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Water on the Brain

An exploration of the bottled-water phenomena

August 12, 2008, 12:00 am

By Michelle Nijhuis

Journalist Elizabeth Royte drinks tap water, but she spends a lot of time thinking about the bottled kind. In her new book, Bottlemania: How Water Went on Sale and Why We Bought It, Royte investigates the causes and consequences of the bottled-water business’ astounding growth. With her refillable water bottle in hand, Royte travels to Fryeburg, Maine, where a water-pumping operation for Nestle’s Poland Spring label divides the town.

In the course of her research, she also tastes fancy bottled waters with a water connoisseur, monitors her 8-year-old daughter’s water intake and conducts an informal poll of friends and acquaintances, asking whether they know where their tap water comes from. “Most people, even those who knew exactly how many miles the arugula on their plate had traveled, had no idea,” she writes.

We caught up with Royte to talk about hydration myths, anti-bottle mayors, and the very dubious connection between bottled water and better yoga poses.

SFR: Twenty years ago, you write, bottled water was a niche market in the US. Today, it’s a more than $10 billion business. What the heck happened? Why did Americans start drinking so much bottled water?
ER: The simplest reason is marketing. Hundreds of millions of dollars were spent on advertising that either told us explicitly or implied that bottled water was better. [Bottled-water companies] used words like pure and natural, and used images of athletes and models and celebrities—the advertisements were aspirational, they told us we’d be more like these people if we drank this product.

While this marketing juggernaut was going on, there was also, until quite recently, a total absence of criticism. There was no competition from tap water, because utilities don’t have their own marketing budgets or ad budgets to tell us, ‘Tap water is great! Drink more tap water, and you’ll be thin, and look more beautiful, and do better yoga poses.’ So on the one hand you had this tremendous force trying to persuade us that bottled water was better, and on the other there was no criticism of that message.

Some of the ads criticized the quality of tap water.
Yes, they’d let us know that this was the same water used to flush toilets. But I have to say that there are places where bottled water makes sense to many people. It doesn’t help that there are hundreds of thousands of [municipal] water-main breaks a year [in the United States], and whenever a water main breaks you get a boil water alert. In today’s day and age, ‘boil water’ means ‘buy water.’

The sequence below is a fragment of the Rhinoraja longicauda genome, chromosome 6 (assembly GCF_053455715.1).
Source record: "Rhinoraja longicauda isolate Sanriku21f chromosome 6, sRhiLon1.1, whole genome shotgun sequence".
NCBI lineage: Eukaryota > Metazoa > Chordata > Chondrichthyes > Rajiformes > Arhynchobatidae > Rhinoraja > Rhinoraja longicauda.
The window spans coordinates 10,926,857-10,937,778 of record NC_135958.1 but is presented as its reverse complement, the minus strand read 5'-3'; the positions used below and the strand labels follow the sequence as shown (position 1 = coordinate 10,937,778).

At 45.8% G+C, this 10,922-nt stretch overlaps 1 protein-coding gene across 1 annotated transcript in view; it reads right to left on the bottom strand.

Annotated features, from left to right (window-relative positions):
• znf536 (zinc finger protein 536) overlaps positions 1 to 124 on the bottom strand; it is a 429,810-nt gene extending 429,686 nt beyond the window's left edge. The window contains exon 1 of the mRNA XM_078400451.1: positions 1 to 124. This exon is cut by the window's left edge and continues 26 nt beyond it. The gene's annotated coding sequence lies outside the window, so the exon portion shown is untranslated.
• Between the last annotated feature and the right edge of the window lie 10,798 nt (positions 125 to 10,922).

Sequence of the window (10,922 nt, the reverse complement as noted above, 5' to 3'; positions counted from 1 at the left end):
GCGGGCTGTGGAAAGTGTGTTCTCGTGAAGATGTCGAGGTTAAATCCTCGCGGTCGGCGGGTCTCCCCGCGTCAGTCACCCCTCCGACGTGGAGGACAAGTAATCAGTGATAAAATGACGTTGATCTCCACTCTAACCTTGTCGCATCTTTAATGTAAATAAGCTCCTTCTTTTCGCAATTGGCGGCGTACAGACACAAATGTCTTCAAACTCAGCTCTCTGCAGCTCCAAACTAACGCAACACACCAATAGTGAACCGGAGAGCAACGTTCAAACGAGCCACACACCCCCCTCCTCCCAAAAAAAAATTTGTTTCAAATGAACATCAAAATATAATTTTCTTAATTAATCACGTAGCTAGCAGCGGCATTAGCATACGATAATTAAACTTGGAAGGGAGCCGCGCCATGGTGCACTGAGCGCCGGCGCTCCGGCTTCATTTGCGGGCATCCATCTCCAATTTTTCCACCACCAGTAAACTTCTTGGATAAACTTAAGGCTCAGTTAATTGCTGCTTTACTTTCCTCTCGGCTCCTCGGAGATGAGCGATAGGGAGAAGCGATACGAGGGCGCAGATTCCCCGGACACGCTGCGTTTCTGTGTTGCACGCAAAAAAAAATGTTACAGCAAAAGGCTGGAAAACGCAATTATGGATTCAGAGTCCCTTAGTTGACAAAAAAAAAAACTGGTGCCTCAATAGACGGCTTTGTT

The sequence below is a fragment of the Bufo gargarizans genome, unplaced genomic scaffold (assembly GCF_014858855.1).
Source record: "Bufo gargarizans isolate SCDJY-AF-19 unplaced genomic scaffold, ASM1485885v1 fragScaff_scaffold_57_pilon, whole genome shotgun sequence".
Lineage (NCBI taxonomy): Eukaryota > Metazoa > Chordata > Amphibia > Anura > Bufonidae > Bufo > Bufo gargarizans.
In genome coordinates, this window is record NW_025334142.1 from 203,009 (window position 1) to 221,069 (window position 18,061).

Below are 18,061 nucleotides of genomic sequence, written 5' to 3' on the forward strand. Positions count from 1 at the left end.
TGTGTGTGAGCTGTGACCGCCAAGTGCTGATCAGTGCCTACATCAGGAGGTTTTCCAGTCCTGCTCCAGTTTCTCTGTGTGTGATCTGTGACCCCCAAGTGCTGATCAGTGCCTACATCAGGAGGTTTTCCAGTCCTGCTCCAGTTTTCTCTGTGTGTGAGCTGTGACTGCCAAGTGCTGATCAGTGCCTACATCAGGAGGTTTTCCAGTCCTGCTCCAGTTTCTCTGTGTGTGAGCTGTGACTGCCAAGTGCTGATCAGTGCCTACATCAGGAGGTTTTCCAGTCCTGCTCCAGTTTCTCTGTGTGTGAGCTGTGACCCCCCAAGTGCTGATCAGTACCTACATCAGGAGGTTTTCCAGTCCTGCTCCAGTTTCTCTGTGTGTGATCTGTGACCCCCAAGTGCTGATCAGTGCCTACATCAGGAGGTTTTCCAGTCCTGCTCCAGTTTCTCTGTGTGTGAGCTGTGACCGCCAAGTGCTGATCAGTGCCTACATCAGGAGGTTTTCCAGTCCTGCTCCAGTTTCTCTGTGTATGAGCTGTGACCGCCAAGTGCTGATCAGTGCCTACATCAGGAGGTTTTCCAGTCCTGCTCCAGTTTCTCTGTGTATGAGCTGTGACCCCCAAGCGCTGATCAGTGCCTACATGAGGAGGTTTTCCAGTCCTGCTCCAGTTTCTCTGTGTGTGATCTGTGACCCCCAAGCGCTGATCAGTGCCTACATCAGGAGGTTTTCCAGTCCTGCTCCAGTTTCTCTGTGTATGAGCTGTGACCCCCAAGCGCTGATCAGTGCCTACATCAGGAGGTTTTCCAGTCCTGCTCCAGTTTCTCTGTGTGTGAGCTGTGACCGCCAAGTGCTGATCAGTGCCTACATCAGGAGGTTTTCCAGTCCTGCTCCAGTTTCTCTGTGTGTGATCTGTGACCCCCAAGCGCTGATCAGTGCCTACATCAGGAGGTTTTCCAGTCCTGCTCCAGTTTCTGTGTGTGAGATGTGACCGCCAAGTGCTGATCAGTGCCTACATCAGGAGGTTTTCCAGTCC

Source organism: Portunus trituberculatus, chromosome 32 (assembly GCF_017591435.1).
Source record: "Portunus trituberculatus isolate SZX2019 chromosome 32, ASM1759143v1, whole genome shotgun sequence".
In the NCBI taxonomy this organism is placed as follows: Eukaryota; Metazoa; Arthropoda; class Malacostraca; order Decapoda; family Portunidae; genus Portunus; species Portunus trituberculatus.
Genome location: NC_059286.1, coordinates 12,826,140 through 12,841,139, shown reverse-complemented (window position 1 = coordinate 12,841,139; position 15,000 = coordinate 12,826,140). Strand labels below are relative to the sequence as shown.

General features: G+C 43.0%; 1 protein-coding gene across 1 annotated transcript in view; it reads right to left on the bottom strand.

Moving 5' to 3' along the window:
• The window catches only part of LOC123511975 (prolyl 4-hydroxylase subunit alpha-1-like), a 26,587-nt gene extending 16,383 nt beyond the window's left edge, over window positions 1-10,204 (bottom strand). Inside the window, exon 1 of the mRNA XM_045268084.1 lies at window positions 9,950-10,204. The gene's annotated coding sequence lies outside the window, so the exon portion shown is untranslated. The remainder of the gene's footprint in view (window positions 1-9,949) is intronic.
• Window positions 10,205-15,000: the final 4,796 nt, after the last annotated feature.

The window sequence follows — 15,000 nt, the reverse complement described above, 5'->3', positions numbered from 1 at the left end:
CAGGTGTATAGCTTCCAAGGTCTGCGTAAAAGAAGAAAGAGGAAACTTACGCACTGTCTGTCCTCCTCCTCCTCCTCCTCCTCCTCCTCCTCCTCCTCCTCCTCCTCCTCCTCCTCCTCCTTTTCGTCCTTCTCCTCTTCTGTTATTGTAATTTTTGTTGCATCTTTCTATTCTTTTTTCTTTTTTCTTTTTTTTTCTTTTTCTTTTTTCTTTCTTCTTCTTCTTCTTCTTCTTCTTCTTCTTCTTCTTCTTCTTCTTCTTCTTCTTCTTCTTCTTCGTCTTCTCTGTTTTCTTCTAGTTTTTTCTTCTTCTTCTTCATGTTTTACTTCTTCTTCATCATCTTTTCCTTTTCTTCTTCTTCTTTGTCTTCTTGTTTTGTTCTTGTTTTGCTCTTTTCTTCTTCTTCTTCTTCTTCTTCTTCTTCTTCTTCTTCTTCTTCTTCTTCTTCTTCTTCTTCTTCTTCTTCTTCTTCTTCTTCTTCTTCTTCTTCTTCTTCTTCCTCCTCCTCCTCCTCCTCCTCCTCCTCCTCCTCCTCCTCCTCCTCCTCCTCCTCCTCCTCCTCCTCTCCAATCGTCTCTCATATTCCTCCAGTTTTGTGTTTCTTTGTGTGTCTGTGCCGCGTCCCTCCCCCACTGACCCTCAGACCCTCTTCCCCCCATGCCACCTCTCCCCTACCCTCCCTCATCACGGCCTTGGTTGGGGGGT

Do we really need as much water as the ads claim—should we conscientiously be drinking eight 8-ounce glasses every day?
That was another part of the marketing. It was very clever of advertisers to tell us to drink more water—Pepsi actually spent $20 million on an award-winning campaign for Aquafina that just said, ‘Drink more water.’ No one has found the definitive source [for the eight-glasses advice]. Some people point to a report from the National Research Council in the 1940s that said that the average adult needs to drink what works out to 64 ounces of water a day—but in the next sentence, it said that most of that water can come through the foods that we eat.

Fruits and vegetables contain a lot of water, and I was told recently by [nutritionist] Marion Nestle that meat contains 40 percent water. Pasta and rice are two-thirds or more water by weight. But the bottled-water campaigns just told us to drink more water, and that’s why portability became so important. If you’re going to drink all that water, having it in a nice neat plastic bottle is crucial.

So is there a consensus among nutritionists about how much water you actually need to drink?
Nutritionists that I’ve talked to say that if you’re physically active, yes, you do have to hydrate, you do have to drink more—they’re hesitant to tell you to drink less.

And the elderly have to be reminded to drink more, because when you’re old the sense of thirst is one of first senses to go. But there’s no sound medical basis that we have to drink that much water—doctors basically say to drink when you’re thirsty.

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